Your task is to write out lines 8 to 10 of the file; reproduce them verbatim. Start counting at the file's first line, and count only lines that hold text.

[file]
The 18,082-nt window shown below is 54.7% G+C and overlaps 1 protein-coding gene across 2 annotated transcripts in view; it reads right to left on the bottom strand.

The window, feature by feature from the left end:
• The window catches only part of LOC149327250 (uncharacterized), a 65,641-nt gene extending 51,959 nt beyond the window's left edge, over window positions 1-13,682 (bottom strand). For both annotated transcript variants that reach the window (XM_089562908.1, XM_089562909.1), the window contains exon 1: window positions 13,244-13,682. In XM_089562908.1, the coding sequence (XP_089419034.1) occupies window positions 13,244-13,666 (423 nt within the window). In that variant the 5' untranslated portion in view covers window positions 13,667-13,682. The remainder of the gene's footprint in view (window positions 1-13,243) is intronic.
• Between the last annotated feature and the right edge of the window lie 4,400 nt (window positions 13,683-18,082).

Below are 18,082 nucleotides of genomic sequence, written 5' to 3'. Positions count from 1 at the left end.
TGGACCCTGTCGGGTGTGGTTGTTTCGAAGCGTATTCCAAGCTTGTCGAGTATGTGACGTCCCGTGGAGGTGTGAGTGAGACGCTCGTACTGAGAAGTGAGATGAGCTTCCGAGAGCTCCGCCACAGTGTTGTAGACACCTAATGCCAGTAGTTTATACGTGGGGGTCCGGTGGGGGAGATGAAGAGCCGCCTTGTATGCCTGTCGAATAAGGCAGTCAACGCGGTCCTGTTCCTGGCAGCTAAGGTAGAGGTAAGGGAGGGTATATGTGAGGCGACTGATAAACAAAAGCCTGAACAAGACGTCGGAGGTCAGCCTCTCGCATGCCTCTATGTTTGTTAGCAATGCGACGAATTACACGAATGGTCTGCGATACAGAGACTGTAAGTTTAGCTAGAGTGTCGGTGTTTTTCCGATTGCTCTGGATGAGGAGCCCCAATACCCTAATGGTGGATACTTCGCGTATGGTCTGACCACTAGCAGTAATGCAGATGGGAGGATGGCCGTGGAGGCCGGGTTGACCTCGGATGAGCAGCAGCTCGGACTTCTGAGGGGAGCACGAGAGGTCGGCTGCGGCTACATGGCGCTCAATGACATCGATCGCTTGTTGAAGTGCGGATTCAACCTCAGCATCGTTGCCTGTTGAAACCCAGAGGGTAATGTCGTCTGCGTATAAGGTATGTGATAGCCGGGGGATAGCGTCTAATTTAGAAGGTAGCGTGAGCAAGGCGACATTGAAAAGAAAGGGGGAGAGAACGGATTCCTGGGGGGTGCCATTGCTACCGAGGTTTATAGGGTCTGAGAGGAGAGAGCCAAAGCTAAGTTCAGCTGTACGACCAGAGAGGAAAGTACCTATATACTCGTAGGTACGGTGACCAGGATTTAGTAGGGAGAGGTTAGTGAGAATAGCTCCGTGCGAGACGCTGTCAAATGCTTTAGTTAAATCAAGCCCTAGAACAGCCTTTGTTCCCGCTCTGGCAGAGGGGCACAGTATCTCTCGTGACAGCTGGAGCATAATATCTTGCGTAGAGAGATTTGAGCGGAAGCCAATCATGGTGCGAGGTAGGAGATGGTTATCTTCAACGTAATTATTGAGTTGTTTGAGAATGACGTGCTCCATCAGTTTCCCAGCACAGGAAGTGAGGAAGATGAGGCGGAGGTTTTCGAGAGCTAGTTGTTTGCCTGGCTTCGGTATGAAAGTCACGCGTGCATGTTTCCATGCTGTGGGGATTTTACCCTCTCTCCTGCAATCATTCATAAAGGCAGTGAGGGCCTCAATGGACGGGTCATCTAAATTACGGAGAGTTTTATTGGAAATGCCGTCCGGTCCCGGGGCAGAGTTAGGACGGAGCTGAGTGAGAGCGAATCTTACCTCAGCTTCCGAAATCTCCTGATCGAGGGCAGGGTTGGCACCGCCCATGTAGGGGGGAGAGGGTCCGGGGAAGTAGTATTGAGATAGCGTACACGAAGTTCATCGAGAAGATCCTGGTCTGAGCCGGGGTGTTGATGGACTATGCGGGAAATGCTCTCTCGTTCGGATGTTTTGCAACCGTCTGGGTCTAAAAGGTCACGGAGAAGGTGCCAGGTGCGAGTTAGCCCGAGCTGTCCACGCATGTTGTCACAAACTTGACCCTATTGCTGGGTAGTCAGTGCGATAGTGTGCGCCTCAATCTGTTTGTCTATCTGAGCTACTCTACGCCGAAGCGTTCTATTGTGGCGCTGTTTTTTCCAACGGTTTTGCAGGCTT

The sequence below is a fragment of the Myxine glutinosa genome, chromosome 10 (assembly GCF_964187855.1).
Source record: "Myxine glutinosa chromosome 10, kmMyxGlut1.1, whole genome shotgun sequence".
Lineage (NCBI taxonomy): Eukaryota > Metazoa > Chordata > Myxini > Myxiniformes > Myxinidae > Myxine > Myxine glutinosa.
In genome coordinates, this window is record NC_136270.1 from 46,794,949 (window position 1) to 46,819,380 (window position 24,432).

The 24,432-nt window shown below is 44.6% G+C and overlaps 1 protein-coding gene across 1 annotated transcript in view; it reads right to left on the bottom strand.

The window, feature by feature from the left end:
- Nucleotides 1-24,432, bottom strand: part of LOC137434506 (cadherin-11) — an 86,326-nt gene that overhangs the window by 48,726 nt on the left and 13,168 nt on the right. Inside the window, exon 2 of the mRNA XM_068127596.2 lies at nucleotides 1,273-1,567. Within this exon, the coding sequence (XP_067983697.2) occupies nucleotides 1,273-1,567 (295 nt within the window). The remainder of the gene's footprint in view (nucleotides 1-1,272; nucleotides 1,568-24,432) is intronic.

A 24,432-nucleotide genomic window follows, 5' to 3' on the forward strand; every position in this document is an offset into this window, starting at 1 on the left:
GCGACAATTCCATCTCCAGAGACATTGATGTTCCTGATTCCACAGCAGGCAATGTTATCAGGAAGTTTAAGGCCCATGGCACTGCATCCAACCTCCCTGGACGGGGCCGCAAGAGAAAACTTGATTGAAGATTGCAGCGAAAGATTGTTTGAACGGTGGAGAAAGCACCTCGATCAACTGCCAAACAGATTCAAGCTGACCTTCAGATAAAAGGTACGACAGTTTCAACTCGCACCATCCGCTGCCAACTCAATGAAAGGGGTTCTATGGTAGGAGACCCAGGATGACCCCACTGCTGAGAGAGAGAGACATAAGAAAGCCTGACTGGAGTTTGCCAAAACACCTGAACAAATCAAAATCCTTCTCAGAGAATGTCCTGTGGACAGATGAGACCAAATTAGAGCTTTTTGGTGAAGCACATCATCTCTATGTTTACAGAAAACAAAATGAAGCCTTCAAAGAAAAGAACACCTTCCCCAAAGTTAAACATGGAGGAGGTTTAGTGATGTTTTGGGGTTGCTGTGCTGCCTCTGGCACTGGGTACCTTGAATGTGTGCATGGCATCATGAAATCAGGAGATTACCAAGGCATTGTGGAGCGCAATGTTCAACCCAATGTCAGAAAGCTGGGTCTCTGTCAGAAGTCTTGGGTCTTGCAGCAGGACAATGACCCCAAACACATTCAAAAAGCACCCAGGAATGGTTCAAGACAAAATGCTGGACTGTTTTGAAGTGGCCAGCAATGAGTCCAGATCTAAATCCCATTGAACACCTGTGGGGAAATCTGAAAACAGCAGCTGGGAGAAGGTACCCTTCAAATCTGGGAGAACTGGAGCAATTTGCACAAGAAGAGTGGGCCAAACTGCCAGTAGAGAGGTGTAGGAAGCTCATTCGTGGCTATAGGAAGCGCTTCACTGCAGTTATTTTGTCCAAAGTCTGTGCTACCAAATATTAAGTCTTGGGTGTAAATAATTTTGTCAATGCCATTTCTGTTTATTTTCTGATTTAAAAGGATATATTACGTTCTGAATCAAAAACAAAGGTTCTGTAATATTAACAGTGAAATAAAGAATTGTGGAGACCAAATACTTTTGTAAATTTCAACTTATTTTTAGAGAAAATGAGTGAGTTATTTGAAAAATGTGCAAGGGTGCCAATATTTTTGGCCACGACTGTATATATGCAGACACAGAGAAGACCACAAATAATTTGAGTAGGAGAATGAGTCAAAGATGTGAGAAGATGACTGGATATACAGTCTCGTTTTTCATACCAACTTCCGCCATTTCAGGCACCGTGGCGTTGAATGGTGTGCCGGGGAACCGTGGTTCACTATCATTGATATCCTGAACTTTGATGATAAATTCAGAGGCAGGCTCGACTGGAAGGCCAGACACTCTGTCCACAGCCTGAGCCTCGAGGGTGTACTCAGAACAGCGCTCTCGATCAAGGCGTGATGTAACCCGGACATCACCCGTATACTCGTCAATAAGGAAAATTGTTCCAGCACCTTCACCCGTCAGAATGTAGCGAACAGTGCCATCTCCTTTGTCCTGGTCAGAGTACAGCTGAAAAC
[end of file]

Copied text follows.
Source record: "Myxine glutinosa chromosome 10, kmMyxGlut1.1, whole genome shotgun sequence".
Lineage (NCBI taxonomy): Eukaryota > Metazoa > Chordata > Myxini > Myxiniformes > Myxinidae > Myxine > Myxine glutinosa.
In genome coordinates, this window is record NC_136270.1 from 46,794,949 (window position 1) to 46,819,380 (window position 24,432).